Hello my friend and welcome back! Today’s post is about the common mistakes people make when putting together a “Get Home” bag and how to avoid them. Grab yourself a cup of coffee and have a seat while we visit.
First let me clarify what I mean by a “Get Home” bag just so we are on the same page. A get home bag is a bag or backpack that you keep with you in your car at all times to help ensure you will be able to make it home in case a disaster strikes while you are on the road and away from home. I have written a few articles about them on different occasions and I feel they are a necessity for anyone who works are travels away from their home. I once met a man who insisted he didn’t need one because he only worked about 5 miles from home. I began asking him questions about what he would do if this or that happened while he was at work? Well, to make a long story short, he now carries one in each vehicle that he owns. If you don’t have one , you need to get one but be smart about what you put in it.
One of the most common mistakes that I have seen is for people to assume that because they work a short distance from work, they will need only a small amount of supplies. This can actually be a fatal mistake depending on what the disaster is. Let me give you a few examples: Let’s say the disaster is a Tornado that rips through your town leaving it devastated and in shambles. In this scenario, the streets will be blocked in many cases and you will have to detour around them and this can be a painstakingly slow process. You would also want to try to stop and help some of the survivors where you can which would only add to the time it would take to get home. Your 4 hour walk has just turned into an all-day affair and if it occurs in the afternoon, then you could find yourself in need of a place to spend the night. It could also be raining which would only add to your misery. If however, you have a small tube tent and a sleeping bag of some kind even if it is the little SOL disposable ones then your night will be spent much drier and warm. So in this case, food would also become a concern.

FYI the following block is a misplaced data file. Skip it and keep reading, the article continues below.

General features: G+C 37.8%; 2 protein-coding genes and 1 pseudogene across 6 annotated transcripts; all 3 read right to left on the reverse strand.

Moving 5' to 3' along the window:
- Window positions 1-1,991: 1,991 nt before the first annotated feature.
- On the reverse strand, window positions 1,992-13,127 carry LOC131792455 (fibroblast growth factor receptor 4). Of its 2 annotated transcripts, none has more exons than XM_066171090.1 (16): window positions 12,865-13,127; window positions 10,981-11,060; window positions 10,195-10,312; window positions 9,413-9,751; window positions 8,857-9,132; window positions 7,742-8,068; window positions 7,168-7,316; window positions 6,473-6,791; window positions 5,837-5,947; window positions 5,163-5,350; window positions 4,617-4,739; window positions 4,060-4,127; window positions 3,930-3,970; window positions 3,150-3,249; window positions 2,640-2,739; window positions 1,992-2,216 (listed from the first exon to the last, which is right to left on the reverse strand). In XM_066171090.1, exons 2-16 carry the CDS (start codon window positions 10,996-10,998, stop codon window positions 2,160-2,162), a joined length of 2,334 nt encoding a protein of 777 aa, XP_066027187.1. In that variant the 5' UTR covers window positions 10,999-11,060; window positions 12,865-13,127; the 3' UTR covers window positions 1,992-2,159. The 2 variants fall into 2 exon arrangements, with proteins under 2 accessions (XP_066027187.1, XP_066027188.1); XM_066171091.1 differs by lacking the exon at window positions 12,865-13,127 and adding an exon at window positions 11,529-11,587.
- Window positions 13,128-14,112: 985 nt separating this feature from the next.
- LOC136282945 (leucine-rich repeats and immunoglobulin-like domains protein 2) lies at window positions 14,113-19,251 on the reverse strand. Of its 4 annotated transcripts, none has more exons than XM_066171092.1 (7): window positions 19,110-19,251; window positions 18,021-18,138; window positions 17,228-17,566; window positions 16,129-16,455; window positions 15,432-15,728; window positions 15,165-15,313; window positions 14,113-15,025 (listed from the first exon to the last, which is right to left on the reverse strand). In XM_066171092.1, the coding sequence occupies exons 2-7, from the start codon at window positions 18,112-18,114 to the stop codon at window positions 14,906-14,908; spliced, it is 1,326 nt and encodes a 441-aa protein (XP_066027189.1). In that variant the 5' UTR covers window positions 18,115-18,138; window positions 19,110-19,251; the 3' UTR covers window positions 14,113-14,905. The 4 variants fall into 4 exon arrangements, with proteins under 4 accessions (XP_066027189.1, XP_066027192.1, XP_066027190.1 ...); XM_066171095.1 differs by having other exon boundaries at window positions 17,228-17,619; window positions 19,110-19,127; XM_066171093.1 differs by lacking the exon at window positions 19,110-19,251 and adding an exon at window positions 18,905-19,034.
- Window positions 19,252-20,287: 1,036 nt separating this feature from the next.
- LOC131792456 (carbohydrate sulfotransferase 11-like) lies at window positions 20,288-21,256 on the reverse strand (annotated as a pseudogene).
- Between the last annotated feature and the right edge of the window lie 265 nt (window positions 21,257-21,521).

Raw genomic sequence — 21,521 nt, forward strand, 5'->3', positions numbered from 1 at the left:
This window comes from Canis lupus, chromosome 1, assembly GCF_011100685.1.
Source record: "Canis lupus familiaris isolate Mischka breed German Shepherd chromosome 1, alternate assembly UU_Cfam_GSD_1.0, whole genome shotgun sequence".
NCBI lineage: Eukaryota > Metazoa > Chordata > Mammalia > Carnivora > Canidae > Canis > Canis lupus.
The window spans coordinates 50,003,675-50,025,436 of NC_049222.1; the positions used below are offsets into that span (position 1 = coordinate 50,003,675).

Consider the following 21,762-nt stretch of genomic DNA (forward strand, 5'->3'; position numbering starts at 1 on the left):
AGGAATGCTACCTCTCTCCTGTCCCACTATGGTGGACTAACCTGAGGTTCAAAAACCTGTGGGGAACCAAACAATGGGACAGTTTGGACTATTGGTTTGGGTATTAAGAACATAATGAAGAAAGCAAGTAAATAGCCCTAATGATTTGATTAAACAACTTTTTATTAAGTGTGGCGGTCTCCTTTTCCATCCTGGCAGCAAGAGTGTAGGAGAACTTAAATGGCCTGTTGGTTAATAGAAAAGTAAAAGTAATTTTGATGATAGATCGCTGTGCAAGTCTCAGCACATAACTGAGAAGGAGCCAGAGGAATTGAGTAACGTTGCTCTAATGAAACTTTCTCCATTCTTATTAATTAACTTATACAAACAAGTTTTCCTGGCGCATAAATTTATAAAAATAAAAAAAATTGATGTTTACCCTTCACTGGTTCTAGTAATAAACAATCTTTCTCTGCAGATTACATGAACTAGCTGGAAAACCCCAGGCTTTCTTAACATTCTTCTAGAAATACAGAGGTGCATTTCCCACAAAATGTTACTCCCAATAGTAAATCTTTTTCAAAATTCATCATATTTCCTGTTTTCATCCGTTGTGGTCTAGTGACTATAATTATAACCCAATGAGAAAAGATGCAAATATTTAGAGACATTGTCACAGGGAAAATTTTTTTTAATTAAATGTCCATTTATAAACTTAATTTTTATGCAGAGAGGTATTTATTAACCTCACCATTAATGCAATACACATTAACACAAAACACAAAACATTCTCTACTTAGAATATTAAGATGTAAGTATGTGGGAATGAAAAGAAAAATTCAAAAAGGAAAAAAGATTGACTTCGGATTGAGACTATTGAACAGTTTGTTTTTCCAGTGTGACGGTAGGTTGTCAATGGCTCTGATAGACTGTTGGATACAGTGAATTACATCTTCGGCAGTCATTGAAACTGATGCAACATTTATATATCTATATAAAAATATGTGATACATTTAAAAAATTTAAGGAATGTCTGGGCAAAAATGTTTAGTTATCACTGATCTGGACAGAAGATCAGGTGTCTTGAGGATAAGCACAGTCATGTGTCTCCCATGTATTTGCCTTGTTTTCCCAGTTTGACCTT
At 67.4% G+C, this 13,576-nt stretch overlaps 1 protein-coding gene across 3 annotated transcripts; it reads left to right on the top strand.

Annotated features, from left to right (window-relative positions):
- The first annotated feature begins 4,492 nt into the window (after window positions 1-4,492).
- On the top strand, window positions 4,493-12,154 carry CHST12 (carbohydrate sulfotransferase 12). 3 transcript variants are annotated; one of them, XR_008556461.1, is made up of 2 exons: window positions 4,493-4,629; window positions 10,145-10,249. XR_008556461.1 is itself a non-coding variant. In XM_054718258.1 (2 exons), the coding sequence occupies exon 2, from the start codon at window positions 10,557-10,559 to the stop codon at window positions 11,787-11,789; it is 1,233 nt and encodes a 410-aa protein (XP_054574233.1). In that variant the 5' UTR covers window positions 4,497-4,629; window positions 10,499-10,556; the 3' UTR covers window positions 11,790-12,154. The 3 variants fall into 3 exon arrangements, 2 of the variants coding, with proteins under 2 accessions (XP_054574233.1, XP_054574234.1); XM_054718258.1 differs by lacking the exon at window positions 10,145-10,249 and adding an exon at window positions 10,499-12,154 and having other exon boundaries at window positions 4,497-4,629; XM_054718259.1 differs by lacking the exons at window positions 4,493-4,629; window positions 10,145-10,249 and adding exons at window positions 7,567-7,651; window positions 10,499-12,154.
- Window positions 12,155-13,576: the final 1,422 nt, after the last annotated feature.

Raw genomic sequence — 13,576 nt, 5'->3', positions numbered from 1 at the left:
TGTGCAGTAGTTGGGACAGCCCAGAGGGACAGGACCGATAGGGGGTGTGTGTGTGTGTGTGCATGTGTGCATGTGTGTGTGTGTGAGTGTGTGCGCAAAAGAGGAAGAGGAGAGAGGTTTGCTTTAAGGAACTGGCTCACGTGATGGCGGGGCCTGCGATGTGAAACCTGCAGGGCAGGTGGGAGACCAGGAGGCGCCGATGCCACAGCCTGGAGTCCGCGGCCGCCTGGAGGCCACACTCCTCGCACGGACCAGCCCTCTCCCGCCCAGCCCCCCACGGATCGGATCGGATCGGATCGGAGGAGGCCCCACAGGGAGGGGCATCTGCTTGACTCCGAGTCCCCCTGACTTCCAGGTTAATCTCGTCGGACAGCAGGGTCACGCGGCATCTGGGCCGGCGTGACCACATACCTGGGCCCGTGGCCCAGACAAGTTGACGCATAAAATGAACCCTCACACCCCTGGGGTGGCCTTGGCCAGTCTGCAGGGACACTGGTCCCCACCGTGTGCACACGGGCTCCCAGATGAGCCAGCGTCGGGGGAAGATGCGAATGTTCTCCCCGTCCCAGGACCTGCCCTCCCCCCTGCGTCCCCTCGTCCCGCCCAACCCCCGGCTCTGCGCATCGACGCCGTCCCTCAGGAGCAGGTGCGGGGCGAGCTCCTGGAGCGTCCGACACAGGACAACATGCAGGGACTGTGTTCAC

You would be surprised how many people don’t include food in their get home bags. They just don’t think they will be on the road long enough to need any. Of course you don’t want to over load your pack with heavy food that you might never need, but you still need to have something just in case. In this case, I would recommend the S.O.S. Ration bars that they sell on Amazon. They are actually pretty cheap and provide enough calories for 72 hours. The ones I have don’t taste bad either and they are small and light. If you work over 10 miles from home however, then you may want to consider packing some homemade MREs consisting of power bars and crackers with a few small cans of meat of some kind such as Spam or other types. Just remember to check the expiration dates on the cans and change them out before they expire.
Another big mistake that many people make is loading their get home bag down with bottled water. Water is the most critical item but all things should be packed in moderation. You will want to add a few bottles for sure if for no other reason than to have the bottles when they are empty. Just remember that water is very heavy and it will add up quickly. A good way to get around this if you live in a place with plenty of water sources (not in the Desert) is to pack a “Life Straw” or other water filter so you can filter your water on the way home instead of needing to carry a case of water in your pack.
Other items that you need to be sure you have, regardless of how close you are to your home are: a good fixed blade knife, a rain poncho, good walking shoes and thick socks, a dry set of clothes, and a way to start a fire. These items along with the ones we discussed above will make your trip home a much safer and happier trip. Now, if you are going out-of-town or work over 20 miles from your home, then you may just want to bring your bug out bag instead. The idea here is to have what you need and as few things as possible that you will not need. The single biggest mistake that so many people seem to make is to overload their get home bag with items that could be replaced with items weighing much less. When you pack your “Get Home” bag, think carefully about each and every item you put in it and ask yourself if there is a lighter alternative available. By the same token, you should plan for the unexpected because old Mr. Murphy never rests and you can be sure to see him on your trip home when the time comes.
Well that is it for today’s post and I hope you have found it interesting. Until next time, stay safe, stay strong and stay prepared. God Bless America!